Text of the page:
Conventional Coronary Artery Bypass Surgery

What is Coronary Artery Bypass Surgery?

In patients with complex blockages of their coronary arteries that are not able to be treated further with medications or with angioplasty or the placement of a stent, your cardiologist may recommend coronary artery bypass surgery.

 

A variety of surgical options:

Conventional Coronary Artery Bypass Surgery

Conventional coronary artery bypass surgery is still the best choice for the majority of patients.  Though this is debated by some surgeons, the fact of the matter that conventional coronary artery bypass surgery has excellent results that is reproducible and unmatched so far by any of the newer, more radical approaches.

In the standard operation, an incision is made down the middle of the chest with an incision known as a median sternotomy.  The incision does go through midline of the sternum (breast bone) and at the end of the procedure the sternum is put back together with stainless steel wires.  The wires stay in the bone and you cannot feel them unless you are extremely thin.

Although this midline chest incision sounds pretty bad, the fact is that it is one of the most well-tolerated incisions that we make in patients.  It turns out that there is no muscle in the midline of the chest and only a few cutaneous (skin) nerves. 

As far as the bone is concerned, once it is fixed at the end of the procedure, it causes very little discomfort.  If you have ever had a broken bone (and I have had several) you would know that once a bone is "fixed" it no longer hurts.  In fact, most patients complain very little about their chest incision, except for some feeling of numbness.

More importantly, the sternotomy incision gives the best exposure to all regions of the heart.  This gives us the most choices if something unexpected occurs (which happens more often than not!).  With a median sternotomy incision your operation will not be compromised no matter what is found or needed to be done.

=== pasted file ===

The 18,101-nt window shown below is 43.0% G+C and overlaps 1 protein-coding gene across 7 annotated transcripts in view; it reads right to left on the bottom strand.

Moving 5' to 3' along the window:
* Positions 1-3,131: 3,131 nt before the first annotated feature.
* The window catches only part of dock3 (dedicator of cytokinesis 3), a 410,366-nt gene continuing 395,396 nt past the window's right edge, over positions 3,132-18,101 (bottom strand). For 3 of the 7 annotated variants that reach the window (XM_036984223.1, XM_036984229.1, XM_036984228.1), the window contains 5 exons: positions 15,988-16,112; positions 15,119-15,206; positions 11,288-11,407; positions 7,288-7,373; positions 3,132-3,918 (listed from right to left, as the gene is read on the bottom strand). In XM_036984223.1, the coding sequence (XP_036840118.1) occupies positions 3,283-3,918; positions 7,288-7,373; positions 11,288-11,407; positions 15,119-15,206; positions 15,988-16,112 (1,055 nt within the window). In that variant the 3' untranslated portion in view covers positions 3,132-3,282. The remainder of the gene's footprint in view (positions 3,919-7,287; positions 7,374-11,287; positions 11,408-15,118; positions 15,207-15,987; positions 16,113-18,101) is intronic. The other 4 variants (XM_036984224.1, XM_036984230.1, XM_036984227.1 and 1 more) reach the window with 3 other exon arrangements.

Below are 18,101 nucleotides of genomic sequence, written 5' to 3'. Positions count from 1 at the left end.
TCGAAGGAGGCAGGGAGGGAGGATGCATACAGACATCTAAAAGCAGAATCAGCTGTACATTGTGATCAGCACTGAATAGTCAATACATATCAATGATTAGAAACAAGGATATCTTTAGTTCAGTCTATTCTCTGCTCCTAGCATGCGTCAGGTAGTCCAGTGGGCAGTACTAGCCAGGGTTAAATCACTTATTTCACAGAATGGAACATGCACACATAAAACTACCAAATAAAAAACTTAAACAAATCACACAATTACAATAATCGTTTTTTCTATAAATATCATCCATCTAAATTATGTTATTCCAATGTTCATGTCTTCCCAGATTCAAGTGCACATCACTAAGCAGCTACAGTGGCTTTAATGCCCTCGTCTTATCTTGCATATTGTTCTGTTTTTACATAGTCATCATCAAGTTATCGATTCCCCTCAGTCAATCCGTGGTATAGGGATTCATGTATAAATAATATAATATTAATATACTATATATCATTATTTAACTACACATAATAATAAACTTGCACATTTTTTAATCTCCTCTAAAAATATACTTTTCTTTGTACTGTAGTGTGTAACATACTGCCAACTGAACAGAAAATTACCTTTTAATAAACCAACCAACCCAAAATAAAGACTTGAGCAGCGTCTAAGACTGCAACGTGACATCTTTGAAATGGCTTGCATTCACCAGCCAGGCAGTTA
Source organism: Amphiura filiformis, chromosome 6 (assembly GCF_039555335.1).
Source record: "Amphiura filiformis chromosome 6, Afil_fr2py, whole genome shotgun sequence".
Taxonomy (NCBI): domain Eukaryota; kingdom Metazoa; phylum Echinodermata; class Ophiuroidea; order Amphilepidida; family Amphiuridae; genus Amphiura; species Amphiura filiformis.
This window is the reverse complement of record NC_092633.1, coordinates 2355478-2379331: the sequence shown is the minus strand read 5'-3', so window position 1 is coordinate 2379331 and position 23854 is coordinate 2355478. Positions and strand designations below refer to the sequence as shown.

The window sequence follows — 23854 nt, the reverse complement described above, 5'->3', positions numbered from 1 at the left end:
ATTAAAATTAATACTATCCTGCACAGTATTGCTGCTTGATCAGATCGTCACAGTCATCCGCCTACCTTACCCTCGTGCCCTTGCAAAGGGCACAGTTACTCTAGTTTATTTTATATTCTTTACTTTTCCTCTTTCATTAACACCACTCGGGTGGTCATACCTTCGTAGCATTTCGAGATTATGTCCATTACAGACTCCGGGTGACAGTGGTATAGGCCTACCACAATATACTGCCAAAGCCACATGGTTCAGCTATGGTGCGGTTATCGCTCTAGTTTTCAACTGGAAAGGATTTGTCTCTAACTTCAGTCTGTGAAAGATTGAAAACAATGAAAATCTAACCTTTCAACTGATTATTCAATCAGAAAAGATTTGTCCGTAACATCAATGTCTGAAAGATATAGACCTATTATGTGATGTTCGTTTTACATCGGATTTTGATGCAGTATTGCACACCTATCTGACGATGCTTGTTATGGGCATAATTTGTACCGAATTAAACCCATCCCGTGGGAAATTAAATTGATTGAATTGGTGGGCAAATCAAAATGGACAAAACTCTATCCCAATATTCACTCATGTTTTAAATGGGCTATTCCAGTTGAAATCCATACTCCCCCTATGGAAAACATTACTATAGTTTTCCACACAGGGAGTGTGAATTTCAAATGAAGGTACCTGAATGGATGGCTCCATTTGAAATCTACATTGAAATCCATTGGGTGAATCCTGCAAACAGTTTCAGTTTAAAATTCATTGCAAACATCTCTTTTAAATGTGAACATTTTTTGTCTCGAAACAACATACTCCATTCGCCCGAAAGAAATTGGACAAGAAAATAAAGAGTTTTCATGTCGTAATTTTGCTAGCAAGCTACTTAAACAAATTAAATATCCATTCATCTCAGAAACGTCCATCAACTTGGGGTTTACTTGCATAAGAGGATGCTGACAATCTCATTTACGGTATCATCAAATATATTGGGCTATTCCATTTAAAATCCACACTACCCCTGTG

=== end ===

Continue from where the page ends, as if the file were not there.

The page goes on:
In conventional coronary artery bypass surgery, after the incision is made, the surgeon will make preparations to stop your heart by using the heart-lung machine.

Why stop your heart?

The purpose is to provide a quiet, bloodless field in order to perform perfect sewing on your heart.  And, in my mind, the single most important thing is to have perfect sewing.  Perfect sewing will provide you with the best chance of a long-term good result.

What's wrong with conventional coronary artery bypass surgery?

Nothing!  Well, almost.  Again, I strongly recommend conventional coronary artery bypass surgery to the majority of my patients who need coronary artery surgery.

In my hands, the success rate approaches 100% and the complication rate is less than 1%.  However, like all procedures there are indeed some risks.

In the case of conventional coronary artery bypass surgery, there are specific risks related to the use of the heart-lung machine. For example, in order to use the heart-lung machine, the surgeon must place tubes in the heart to drain the blood out to the machine and then other tubes to return the blood to the body after the heart-lung machine restores oxygen to the blood.

Although its rare, the sites were these tubes are placed around the heart can bleed, or even tear and cause life-threatening bleeding. Again, this is very rare.